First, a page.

• You’ll remember less. When your brain is divided, you’re less able to commit what you’re learning to long-term memory (because it doesn’t get encoded properly into your brain).

What to do instead:
When you need to study something important, consider The Magic of Monotasking.

  • Focus on one thing at a time.
  • Take breaks between tasks
  • Consider the “Pomodoro method” to help you focus for 25- or 50-minute periods of time and then reward yourself with 5- or 10-minute breaks.
  • For help, contact the College Skills Zone at cszinfo@linnbenton.edu

Making the most of video lectures

  • Stick to your instructor’s schedule as much as you can. Staying on a schedule will help you have a feeling of normalcy and prevent you from falling way behind.

  • Find out how to ask questions. Is there a chat feature? Is there a discussion forum? Check out 10 Quick Questions to Ask Your Instructor Before Completing Online Homework from Oregon State University's Academic Success Center.

  • Close distracting tabs and apps. Humans are not as good at multitasking as they think! Forest and Prod are two apps that can help you focus.

  • Continue to take notes as you would if you were there in person.

  • Watch recordings at a normal speed. Research shows that playback speed of 1.5x can lower your retention and can result in lower scores on assessments. Faster playback speeds are worse for complex, multi-step material (which most of your lectures probably are).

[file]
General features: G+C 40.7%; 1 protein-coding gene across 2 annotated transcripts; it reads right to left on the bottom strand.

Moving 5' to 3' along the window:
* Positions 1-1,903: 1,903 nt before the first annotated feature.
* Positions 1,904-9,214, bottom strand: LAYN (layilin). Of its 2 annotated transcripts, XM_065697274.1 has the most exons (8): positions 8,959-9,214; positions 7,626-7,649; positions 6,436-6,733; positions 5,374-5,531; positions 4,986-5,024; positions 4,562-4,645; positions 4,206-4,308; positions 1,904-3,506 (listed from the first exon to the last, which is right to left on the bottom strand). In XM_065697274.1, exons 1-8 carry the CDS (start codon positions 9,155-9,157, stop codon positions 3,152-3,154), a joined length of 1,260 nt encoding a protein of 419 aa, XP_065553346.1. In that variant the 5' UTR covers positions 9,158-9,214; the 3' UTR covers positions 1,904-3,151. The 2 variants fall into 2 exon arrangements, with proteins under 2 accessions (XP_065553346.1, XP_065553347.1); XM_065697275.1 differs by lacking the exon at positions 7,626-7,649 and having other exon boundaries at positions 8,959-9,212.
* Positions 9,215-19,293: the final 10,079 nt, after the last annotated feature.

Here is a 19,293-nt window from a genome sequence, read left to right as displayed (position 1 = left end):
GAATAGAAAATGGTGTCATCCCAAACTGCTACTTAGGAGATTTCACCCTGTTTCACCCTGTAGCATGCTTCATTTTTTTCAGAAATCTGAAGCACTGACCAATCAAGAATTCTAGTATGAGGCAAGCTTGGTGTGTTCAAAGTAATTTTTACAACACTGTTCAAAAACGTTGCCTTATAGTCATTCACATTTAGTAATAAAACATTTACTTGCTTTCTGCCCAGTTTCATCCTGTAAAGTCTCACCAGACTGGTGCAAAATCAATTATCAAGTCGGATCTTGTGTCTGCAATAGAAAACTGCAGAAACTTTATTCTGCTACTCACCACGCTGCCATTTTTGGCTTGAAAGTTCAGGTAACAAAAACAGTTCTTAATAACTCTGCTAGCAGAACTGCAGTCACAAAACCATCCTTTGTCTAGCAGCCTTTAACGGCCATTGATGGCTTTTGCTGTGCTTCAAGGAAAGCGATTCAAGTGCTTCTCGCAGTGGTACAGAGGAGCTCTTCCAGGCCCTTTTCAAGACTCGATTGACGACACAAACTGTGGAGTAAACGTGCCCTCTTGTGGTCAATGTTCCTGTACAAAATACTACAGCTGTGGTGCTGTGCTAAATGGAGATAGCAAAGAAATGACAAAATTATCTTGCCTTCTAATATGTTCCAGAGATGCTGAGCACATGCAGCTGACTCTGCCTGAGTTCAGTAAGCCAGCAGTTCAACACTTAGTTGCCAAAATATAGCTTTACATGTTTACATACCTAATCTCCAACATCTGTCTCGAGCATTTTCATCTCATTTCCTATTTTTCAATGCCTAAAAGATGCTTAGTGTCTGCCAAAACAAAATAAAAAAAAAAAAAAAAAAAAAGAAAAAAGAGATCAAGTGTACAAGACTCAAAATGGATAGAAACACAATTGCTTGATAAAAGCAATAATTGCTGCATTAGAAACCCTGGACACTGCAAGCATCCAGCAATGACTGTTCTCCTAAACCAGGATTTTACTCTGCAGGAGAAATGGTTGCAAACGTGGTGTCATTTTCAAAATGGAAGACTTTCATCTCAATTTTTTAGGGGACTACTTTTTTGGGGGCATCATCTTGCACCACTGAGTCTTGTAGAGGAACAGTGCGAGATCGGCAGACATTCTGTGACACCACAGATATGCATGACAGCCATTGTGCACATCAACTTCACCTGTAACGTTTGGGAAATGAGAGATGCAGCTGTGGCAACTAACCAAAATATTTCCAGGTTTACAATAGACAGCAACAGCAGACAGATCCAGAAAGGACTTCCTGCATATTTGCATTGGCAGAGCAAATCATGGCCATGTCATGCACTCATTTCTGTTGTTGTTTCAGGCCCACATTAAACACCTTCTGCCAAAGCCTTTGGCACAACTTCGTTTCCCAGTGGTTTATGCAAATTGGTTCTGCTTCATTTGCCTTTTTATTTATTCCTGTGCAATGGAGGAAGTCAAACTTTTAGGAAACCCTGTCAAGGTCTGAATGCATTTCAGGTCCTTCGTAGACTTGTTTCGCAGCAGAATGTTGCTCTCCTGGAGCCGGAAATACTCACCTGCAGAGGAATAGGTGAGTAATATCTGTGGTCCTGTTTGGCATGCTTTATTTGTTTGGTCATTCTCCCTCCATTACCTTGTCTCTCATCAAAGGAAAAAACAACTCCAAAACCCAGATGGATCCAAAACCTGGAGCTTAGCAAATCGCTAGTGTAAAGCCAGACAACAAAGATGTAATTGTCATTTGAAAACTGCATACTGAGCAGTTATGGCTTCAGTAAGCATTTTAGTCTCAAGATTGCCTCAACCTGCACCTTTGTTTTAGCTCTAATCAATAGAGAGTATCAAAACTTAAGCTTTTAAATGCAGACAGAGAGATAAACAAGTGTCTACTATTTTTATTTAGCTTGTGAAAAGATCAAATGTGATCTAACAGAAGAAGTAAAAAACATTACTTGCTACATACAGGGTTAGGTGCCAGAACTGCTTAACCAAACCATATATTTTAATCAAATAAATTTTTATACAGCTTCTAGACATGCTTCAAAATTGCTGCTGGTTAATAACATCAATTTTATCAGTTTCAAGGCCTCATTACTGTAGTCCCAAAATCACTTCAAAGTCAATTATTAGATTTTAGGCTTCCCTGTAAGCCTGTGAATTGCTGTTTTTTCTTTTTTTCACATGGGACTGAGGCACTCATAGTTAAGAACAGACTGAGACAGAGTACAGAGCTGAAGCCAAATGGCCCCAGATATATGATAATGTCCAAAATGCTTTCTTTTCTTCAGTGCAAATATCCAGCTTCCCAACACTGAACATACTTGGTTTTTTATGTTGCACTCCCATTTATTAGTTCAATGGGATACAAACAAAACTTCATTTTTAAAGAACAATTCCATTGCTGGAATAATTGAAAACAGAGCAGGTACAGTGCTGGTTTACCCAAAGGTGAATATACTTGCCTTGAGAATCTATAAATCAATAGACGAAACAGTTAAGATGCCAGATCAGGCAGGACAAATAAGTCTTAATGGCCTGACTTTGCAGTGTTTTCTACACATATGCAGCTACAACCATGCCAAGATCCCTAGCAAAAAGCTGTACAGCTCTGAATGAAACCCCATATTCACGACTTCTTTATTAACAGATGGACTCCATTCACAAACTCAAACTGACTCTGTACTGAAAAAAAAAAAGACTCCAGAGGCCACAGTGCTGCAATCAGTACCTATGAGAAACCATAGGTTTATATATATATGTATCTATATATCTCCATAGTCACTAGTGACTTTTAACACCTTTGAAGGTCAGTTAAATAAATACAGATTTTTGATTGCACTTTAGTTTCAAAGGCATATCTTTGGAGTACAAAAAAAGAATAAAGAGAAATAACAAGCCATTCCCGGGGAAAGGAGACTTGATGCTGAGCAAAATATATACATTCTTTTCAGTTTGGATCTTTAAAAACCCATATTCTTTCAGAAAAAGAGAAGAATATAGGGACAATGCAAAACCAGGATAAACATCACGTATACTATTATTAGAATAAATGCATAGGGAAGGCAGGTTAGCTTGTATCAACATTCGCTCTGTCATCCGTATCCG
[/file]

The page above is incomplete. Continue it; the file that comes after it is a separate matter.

Setting a schedule

As the situation unfolds, you may have fewer social commitments, group meetings, or work hours. Setting a schedule for yourself can help provide structure and keep you motivated. If you don’t already keep a weekly or daily calendar, try something like the example below to organize your time. Include time for exercise and self-care. Try using the Schedule Template (make a copy of the Google Sheet and then fill it out). For help, contact the College Skills Zone staff.

  Scheduled Activity Course Tasks Personal / Self-Care
8:00 am     Shower, breakfast
9:00 am Zoom in for remote lecture    
10:00 am   Read
Chapter 3
 
11:00 am     Break -
video chat with friend
12:00 pm     Lunch
1:00 pm   Read Chapter 4  
2:00 pm Review lecture with classmate    

Adjusting your routine

  • Your routines may have to adjust during this time. Look for ways to adapt your usual habits or form new ones.

    For example:

    • If you are studying with kids and others in the house, set a schedule for your time. If your children are school-age, make doing homework a family affair as much as you can. Keep your course materials and supplies separate from theirs fo you can work more efficiently. We can explore with you options on how you can best set up your study time in the College Skills Zone.

    • If you usually study in a coffee shop or library, ask yourself what kind of environment helps you study. See if you can recreate that at home. Maybe it’s studying in a chair, rather than on your bed or couch, or moving to a new spot when you change tasks. If you feel you need background noise, consider a white noise app.

    • If you always study in groups, try a virtual or phone-based study session with your group. The college is using Zoom for many online meetings.

    • If you thrive on tight timelines, but now have a more open schedule, think about how working with others or setting up a schedule can recreate that for you. Start by scheduling 15 minutes a time per topic.

    • Keep your instructor informed! If you have questions or are having trouble keeping up, contact your instructor as soon as possible.

Working with a group or team

  • Remote collaboration will look a little different, but it is definitely possible.